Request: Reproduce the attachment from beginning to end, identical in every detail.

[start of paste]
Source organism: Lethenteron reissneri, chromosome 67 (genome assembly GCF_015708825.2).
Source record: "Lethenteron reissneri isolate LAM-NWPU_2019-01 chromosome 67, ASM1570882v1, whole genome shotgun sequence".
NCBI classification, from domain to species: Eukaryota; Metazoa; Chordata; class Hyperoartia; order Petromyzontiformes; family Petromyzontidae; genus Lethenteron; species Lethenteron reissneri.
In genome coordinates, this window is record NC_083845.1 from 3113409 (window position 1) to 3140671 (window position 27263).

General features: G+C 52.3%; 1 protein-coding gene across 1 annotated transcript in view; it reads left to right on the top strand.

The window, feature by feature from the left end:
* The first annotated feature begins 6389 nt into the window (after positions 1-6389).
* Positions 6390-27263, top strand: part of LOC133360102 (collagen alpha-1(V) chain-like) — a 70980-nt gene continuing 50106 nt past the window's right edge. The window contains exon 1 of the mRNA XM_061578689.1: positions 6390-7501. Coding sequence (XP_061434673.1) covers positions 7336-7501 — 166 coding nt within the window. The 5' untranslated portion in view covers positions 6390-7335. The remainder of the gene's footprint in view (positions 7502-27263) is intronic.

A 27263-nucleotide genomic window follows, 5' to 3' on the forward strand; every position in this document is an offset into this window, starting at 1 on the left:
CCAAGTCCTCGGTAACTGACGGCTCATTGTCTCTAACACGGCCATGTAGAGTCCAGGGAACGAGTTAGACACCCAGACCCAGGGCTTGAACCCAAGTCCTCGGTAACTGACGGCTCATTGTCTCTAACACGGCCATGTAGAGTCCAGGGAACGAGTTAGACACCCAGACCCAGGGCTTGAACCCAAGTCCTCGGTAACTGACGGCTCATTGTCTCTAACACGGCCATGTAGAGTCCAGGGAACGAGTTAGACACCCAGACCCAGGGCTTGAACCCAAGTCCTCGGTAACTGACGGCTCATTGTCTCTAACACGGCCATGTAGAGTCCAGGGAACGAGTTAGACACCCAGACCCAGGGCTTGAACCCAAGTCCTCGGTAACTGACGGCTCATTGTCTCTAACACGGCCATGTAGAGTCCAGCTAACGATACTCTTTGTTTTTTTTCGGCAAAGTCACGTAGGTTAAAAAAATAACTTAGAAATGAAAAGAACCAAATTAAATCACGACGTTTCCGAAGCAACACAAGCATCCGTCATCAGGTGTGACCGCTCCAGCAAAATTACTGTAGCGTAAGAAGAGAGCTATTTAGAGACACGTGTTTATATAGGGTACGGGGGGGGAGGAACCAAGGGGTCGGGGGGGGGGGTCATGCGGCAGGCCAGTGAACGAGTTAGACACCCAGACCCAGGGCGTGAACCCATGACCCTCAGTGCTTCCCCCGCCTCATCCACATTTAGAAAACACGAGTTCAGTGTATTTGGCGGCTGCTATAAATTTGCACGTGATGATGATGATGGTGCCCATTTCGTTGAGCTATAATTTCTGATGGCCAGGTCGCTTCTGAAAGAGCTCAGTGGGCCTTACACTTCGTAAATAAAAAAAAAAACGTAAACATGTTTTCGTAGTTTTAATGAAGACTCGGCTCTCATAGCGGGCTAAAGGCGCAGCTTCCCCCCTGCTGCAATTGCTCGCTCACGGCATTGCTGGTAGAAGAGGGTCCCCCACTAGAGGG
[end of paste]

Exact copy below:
Source organism: Lethenteron reissneri, chromosome 67 (genome assembly GCF_015708825.2).
Source record: "Lethenteron reissneri isolate LAM-NWPU_2019-01 chromosome 67, ASM1570882v1, whole genome shotgun sequence".
NCBI classification, from domain to species: Eukaryota; Metazoa; Chordata; class Hyperoartia; order Petromyzontiformes; family Petromyzontidae; genus Lethenteron; species Lethenteron reissneri.
In genome coordinates, this window is record NC_083845.1 from 3113409 (window position 1) to 3140671 (window position 27263).

General features: G+C 52.3%; 1 protein-coding gene across 1 annotated transcript in view; it reads left to right on the top strand.

The window, feature by feature from the left end:
* The first annotated feature begins 6389 nt into the window (after positions 1-6389).
* Positions 6390-27263, top strand: part of LOC133360102 (collagen alpha-1(V) chain-like) — a 70980-nt gene continuing 50106 nt past the window's right edge. The window contains exon 1 of the mRNA XM_061578689.1: positions 6390-7501. Coding sequence (XP_061434673.1) covers positions 7336-7501 — 166 coding nt within the window. The 5' untranslated portion in view covers positions 6390-7335. The remainder of the gene's footprint in view (positions 7502-27263) is intronic.

A 27263-nucleotide genomic window follows, 5' to 3' on the forward strand; every position in this document is an offset into this window, starting at 1 on the left:
CCAAGTCCTCGGTAACTGACGGCTCATTGTCTCTAACACGGCCATGTAGAGTCCAGGGAACGAGTTAGACACCCAGACCCAGGGCTTGAACCCAAGTCCTCGGTAACTGACGGCTCATTGTCTCTAACACGGCCATGTAGAGTCCAGGGAACGAGTTAGACACCCAGACCCAGGGCTTGAACCCAAGTCCTCGGTAACTGACGGCTCATTGTCTCTAACACGGCCATGTAGAGTCCAGGGAACGAGTTAGACACCCAGACCCAGGGCTTGAACCCAAGTCCTCGGTAACTGACGGCTCATTGTCTCTAACACGGCCATGTAGAGTCCAGGGAACGAGTTAGACACCCAGACCCAGGGCTTGAACCCAAGTCCTCGGTAACTGACGGCTCATTGTCTCTAACACGGCCATGTAGAGTCCAGCTAACGATACTCTTTGTTTTTTTTCGGCAAAGTCACGTAGGTTAAAAAAATAACTTAGAAATGAAAAGAACCAAATTAAATCACGACGTTTCCGAAGCAACACAAGCATCCGTCATCAGGTGTGACCGCTCCAGCAAAATTACTGTAGCGTAAGAAGAGAGCTATTTAGAGACACGTGTTTATATAGGGTACGGGGGGGGAGGAACCAAGGGGTCGGGGGGGGGGGTCATGCGGCAGGCCAGTGAACGAGTTAGACACCCAGACCCAGGGCGTGAACCCATGACCCTCAGTGCTTCCCCCGCCTCATCCACATTTAGAAAACACGAGTTCAGTGTATTTGGCGGCTGCTATAAATTTGCACGTGATGATGATGATGGTGCCCATTTCGTTGAGCTATAATTTCTGATGGCCAGGTCGCTTCTGAAAGAGCTCAGTGGGCCTTACACTTCGTAAATAAAAAAAAAAACGTAAACATGTTTTCGTAGTTTTAATGAAGACTCGGCTCTCATAGCGGGCTAAAGGCGCAGCTTCCCCCCTGCTGCAATTGCTCGCTCACGGCATTGCTGGTAGAAGAGGGTCCCCCACTAGAGGG